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International Land Conservation Network Newsletter, October 2018
Edited by Jivan Sobrinho-Wheeler, Project Coordinator for Land Conservation Programs at the Lincoln Institute of Land Policy,

Australia's Conservation Finance Intensive

One of the major hurdles to scaling-up conservation finance flows in Australia is a shared understanding of the fundamentals of conservation finance: what the models are, where and how deals are getting done, and the associated risks and returns. A project being run by Trust for Nature on behalf of the Australian Land Conservation Alliance is seeking to tackle that hurdle.

As a first step, with input from the US Conservation Finance Network, Trust for Nature prepared a comprehensive Conservation Finance Scoping Paper which provides a global stock-take of approaches used to finance conservation projects and contains recommendations on the highest priority areas for development. The paper benefited from the input of the participants in a round-table with more than Australian experts in August this year and will be shared via this network when finalized.

The next stage will be the Conservation Finance Intensive – a two-day workshop to be held in Melbourne in November this year. Modeled on the immensely successful Conservation Finance Boot Camps held in the US, the workshop will bring together practitioners from the private, public and NGO sectors to tackle key issues related to the scaling-up of conservation finance flows in Australia, including:

  • How to blend different finance approaches to get a ‘deal’ done
  • The role of government
  • Intermediaries and market development
  • Environmental-economic accounts and return on investment metrics
  • Investor communication strategies.

The Conservation Finance Intensive will benefit from the presence of Peter Stein, Managing Director of the Lyme Timber Company and co-founder of the US Conservation Finance Network, and Peter Howell, Executive Vice President of Conservation Capital at the US Open Space Institute, who will present on the evolution of conservation finance in the United States, the creative use of philanthropy, and other models that have been successful there.

A key objective of this event is to continue building an emerging network of Australian conservation finance practitioners.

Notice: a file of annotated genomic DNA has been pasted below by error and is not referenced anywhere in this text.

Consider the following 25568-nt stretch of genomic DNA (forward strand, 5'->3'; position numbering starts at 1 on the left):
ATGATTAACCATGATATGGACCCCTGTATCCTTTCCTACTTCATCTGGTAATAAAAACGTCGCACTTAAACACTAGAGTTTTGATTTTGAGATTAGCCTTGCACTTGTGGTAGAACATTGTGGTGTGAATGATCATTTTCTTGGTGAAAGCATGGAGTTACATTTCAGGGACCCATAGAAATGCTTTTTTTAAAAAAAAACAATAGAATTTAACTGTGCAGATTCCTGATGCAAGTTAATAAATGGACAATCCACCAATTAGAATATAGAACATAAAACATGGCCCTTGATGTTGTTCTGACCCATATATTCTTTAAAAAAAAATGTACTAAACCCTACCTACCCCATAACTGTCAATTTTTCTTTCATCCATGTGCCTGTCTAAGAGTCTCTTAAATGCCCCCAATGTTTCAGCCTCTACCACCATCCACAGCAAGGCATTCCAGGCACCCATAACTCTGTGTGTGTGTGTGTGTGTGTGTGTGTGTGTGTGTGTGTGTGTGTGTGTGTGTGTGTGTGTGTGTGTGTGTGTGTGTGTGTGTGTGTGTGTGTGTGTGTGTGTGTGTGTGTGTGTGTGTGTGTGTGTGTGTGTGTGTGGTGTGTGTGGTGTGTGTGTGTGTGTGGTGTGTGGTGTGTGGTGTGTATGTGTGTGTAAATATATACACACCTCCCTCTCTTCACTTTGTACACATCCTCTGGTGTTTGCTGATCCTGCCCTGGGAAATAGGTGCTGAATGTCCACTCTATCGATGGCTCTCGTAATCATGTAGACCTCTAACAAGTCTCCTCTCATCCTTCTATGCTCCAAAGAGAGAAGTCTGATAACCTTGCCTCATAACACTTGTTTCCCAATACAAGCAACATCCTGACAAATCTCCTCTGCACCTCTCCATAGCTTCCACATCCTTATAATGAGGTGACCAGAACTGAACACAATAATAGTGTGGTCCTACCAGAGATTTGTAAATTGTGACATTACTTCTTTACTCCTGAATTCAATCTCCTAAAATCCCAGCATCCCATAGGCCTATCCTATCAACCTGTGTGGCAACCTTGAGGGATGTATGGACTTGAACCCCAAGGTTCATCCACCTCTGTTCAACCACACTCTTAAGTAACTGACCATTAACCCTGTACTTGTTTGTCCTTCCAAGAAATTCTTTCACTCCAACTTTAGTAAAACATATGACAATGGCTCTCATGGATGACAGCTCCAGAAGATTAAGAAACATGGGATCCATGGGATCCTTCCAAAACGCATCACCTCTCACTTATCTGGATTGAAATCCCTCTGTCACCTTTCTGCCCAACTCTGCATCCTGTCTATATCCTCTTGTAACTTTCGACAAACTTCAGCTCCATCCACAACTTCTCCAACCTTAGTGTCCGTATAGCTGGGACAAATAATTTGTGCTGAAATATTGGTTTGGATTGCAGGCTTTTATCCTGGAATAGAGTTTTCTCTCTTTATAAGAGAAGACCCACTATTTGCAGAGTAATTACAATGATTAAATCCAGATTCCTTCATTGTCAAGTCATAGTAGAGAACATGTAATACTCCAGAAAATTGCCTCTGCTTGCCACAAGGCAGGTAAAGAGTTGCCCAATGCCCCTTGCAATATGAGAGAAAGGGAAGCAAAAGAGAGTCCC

Hosted by the National Australia Bank, the Conservation Finance Intensive is sponsored by the federal Department of Environment and Energy, the Biodiversity Conservation Trust of NSW and the Victorian Department of Environment, Land, Water and Planning.

In this newsletter:
Highlights from the ILCN
We are excited to share stories from ILCN members. If you have a successful conservation initiative, story, event, or webinar to share, then please contact us at
New Zealand Supreme Court issues victory for private and civic land conservation

The Supreme Court of New Zealand has issued a landmark decision upholding the protection of a conserved piece of land that was threatened by development.  The land in question has a QEII covenant, a type of perpetual land conservation protection that was created by the Queen Elizabeth the Second National Trust Act in 1977.  While the property had been originally covenanted for conservation in 1997, the parcel had recently changed hands, and the new owner hoped that they could overturn the protections and develop the land.  

However, the Supreme Court upheld the decision of New Zealand’s lower courts, the High Court and Court of Appeal, that the covenant protections prevent development on the land.  The ruling confirms that the protections against development that have been placed on parcels stay with the land even after the land changes ownership.  Said Paul Kirby, the QEII National Trust Acting CEO, “Today the Supreme Court has unequivocally stated that there are values beyond profit and development and that landowners who wanted to protect the land, trees, biodiversity and open space for future generations can do so with confidence in the strength of that protection.” 

The Supreme Court decision provides added confidence to the 4,400 other landowners in New Zealand who have protected their land with QEII covenants, as well as other landowners considering a covenant for conservation.  The land that has been protected by QEII covenants in New Zealand is home to some of the country’s most threatened plants and animals and can provide a refuge against threats to biodiversity in the region including kauri dieback disease, which has been responsible for the death of many Kauri trees, which are endemic to New Zealand. 
ILCN Advisory Council: Jofre Rodrigo